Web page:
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Pontifex Maximus
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So much for easing fears of a trade war

Quote:
President Donald Trump on Sunday issued new threats against America’s trade partners, calling for them to remove trade barriers and tariffs, or face the consequences.

“The United States is insisting that all countries that have placed artificial Trade Barriers and Tariffs on goods going into their country, remove those Barriers & Tariffs or be met with more than Reciprocity by the U.S.A. Trade must be fair and no longer a one way street!” Trump said in a tweet.

Trump has already warned China that the U.S. will seek additional tit-for-tat tariffs on Chinese exports if China slaps retaliatory tariffs of its own on U.S. exports. Sunday’s message may indicate a similar stance toward the European Union.


https://www.marketwatch.com/story/trumps-latest-threat-to-us...

Here is said tweet in all its original glory



Topping off this continued threats against China, folks are beginning to believe we are heading for a trade war. Dow is down about 400 points so far today

https://www.google.com/search?q=dow+jones+friday&oq=dow+jone...

Who knew that electing a mentally unstable lying bigot would be so problematic
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Harmonica
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It's like someone with a moustache fighting a war on many fronts.

Regarding China ... Go ahead, Donald!
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Andre
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Kumitedad wrote:


Who knew that electing a mentally unstable lying bigot would be so problematic


I think alot of people knew, laughs, they just voted for him anyway.

Trump, the kindergartener, wagging his finger at the big boys in the school yard. "Give me what I want, or else". Of course, the story ends when the big boys give him a wedgie, and throw him into the back alley at the playground.
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Wait, what? Didn’t Trump START this tariff war? And now, he threatens the nations who retaliated? I am so confused.
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Daniel Kearns
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I'm not an economist but I'm pretty sure that trade is always a two-way street.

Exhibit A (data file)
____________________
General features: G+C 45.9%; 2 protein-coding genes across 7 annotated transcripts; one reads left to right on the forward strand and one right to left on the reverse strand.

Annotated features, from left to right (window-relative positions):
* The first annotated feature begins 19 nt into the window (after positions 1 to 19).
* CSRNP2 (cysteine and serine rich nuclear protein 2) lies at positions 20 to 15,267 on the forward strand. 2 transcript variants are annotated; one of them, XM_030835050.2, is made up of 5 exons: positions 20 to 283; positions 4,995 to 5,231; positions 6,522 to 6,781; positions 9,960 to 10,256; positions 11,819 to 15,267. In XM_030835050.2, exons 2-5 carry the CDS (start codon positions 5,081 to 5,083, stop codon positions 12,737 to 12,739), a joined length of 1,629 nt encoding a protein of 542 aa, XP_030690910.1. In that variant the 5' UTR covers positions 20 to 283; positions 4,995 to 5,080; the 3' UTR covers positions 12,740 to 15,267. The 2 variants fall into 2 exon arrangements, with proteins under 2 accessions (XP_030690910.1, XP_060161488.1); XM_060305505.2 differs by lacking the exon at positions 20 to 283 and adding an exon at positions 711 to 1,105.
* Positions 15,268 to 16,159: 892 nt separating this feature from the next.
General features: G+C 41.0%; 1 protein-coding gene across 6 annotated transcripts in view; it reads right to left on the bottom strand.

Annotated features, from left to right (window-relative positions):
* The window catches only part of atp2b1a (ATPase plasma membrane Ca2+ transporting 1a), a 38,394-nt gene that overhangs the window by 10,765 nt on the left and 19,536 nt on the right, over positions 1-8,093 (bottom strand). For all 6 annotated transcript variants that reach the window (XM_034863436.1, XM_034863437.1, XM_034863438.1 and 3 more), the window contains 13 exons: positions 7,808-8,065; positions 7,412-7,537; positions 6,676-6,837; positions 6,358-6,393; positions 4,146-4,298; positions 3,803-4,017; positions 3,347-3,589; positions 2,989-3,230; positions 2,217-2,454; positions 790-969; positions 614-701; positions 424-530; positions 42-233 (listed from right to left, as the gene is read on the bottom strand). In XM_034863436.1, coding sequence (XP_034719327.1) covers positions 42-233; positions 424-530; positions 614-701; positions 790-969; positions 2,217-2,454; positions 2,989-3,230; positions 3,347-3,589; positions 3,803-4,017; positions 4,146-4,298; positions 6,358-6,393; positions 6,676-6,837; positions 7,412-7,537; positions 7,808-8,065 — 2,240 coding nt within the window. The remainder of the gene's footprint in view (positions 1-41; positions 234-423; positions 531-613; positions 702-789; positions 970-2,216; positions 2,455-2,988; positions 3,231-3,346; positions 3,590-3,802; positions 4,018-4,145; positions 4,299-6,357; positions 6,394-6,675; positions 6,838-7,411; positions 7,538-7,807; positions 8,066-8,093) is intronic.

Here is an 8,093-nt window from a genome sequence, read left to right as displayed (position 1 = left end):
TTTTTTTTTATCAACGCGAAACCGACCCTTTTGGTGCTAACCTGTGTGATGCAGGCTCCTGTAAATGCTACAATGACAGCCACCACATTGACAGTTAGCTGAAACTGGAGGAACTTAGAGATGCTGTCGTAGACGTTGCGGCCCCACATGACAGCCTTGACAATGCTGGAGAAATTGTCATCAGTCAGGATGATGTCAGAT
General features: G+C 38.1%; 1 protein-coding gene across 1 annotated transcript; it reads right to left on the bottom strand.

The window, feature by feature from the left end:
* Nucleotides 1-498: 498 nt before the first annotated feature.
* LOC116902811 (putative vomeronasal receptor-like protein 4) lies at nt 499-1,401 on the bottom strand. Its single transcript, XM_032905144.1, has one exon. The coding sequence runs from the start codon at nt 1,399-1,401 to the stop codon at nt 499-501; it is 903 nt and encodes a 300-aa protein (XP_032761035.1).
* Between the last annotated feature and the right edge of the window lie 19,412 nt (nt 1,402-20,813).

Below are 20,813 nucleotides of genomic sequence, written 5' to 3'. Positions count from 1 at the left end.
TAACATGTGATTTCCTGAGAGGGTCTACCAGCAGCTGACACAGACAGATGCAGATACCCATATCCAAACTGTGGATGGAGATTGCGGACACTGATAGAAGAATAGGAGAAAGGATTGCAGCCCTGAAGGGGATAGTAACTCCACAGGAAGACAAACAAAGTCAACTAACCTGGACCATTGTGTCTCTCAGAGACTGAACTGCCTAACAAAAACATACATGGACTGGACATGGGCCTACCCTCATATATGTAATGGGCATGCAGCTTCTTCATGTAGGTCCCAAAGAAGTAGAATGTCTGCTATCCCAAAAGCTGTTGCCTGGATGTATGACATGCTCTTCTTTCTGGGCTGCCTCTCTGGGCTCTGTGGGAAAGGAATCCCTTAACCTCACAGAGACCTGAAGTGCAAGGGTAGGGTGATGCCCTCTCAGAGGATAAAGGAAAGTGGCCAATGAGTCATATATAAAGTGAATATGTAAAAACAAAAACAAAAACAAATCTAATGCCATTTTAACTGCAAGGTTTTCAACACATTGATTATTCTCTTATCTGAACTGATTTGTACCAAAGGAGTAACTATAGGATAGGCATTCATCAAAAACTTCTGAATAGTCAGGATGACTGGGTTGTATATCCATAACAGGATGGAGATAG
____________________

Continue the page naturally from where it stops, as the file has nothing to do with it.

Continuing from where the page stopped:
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Pontifex Maximus
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dkearns wrote:
I'm not an economist but I'm pretty sure that trade is always a two-way street.


So are Trade Wars

 
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Eric "Shippy McShipperson" Mowrer
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desertfox2004 wrote:
Wait, what? Didn’t Trump START this tariff war? And now, he threatens the nations who retaliated? I am so confused.


Not really, no. My understanding is that Europe and China and most countries have had trade tariffs in place for decades now. For whatever reason we had reached an equilibrium where the tariffs in place were not being questioned by the US or anyone else.

Trump took that as a starting point and then started questioning them in the most undiplomatic way possible, ignoring any context in which they might have made any sense, and upping the ante at every turn.

So in a way, yes. But we weren't necessarily the first ones to impose tariffs in all of these cases.
 
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ejmowrer wrote:
desertfox2004 wrote:
Wait, what? Didn’t Trump START this tariff war? And now, he threatens the nations who retaliated? I am so confused.


Not really, no. My understanding is that Europe and China and most countries have had trade tariffs in place for decades now. For whatever reason we had reached an equilibrium where the tariffs in place were not being questioned by the US or anyone else.

Trump took that as a starting point and then started questioning them in the most undiplomatic way possible, ignoring any context in which they might have made any sense, and upping the ante at every turn.

So in a way, yes. But we weren't necessarily the first ones to impose tariffs in all of these cases.


Tariffs go back centuries. But in recent decades they have (overall) been very low.
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I would let other countries set our trade policy.

Whatever their highest tariff on our goods going their way will be applied to all goods from their country.

 
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ejmowrer wrote:
desertfox2004 wrote:
Wait, what? Didn’t Trump START this tariff war? And now, he threatens the nations who retaliated? I am so confused.